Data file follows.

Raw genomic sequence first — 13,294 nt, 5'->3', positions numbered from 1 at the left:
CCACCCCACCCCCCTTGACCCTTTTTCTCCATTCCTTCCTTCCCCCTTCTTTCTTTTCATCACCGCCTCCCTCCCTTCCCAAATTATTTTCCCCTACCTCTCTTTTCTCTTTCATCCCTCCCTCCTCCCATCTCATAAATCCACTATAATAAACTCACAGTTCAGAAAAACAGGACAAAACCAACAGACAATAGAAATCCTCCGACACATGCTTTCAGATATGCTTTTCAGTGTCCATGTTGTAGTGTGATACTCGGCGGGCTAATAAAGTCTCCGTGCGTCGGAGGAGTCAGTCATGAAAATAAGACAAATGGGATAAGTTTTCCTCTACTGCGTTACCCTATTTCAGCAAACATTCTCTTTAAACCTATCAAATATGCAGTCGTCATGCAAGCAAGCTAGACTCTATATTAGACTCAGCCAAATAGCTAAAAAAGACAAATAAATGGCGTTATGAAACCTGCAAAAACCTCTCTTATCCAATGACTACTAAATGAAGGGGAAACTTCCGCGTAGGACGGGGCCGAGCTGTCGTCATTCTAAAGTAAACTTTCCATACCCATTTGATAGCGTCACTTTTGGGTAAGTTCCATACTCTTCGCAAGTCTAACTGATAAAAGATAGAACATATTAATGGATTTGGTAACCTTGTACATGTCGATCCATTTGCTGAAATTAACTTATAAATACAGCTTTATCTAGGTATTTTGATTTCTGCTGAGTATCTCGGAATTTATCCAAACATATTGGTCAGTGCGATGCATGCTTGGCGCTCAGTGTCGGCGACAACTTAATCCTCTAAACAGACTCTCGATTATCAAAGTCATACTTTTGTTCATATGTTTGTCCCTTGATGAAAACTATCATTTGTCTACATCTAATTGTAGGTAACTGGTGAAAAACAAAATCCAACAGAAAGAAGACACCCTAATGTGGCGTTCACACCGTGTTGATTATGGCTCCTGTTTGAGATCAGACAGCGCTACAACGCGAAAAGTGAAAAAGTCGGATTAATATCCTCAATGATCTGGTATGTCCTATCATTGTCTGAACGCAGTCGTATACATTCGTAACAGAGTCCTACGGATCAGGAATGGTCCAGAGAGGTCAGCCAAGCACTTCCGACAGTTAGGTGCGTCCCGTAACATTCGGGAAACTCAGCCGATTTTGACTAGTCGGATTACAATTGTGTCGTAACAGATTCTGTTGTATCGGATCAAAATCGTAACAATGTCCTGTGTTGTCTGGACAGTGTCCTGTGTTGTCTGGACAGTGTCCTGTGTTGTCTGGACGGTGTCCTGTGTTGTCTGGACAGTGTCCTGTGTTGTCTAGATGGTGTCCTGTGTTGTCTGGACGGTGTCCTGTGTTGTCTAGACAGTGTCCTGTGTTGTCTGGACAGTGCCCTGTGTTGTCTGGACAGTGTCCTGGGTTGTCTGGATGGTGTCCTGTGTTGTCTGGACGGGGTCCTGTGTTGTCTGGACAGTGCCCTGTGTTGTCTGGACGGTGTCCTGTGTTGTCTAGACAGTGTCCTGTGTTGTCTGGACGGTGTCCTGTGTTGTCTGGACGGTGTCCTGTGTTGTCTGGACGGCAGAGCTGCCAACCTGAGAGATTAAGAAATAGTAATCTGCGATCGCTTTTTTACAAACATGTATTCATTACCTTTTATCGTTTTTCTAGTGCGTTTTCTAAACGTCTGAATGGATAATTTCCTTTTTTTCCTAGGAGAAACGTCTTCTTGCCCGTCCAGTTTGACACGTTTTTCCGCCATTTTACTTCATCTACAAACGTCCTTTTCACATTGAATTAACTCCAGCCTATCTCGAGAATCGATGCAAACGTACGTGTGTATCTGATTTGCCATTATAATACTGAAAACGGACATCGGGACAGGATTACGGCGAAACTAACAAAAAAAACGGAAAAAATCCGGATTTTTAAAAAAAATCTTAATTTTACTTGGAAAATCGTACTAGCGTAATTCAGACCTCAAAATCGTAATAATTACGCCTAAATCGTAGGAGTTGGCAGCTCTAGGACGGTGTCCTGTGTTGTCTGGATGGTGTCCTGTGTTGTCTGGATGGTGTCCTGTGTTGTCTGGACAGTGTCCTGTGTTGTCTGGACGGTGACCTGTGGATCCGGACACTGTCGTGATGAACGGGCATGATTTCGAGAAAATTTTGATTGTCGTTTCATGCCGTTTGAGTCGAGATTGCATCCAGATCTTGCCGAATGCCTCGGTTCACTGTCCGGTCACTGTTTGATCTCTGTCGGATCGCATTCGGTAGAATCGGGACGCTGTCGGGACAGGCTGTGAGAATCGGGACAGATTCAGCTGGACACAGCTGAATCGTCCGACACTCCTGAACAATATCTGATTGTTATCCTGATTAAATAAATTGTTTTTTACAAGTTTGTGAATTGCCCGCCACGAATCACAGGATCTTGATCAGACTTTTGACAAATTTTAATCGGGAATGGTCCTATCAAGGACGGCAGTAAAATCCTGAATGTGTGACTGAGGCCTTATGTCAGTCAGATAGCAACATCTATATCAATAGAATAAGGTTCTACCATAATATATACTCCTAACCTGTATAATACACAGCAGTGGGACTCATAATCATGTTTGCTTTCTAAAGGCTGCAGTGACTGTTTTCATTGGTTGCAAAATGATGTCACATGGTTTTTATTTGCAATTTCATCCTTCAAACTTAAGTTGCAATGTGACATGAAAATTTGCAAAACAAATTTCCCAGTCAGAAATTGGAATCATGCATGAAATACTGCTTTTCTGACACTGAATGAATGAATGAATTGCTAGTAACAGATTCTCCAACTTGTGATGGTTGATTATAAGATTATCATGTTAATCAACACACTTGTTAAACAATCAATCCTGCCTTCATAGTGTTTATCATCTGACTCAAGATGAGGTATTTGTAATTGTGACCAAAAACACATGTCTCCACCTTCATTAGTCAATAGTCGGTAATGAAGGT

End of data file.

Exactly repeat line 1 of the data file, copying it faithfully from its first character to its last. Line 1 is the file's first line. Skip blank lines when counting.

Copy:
Raw genomic sequence first — 13,294 nt, 5'->3', positions numbered from 1 at the left: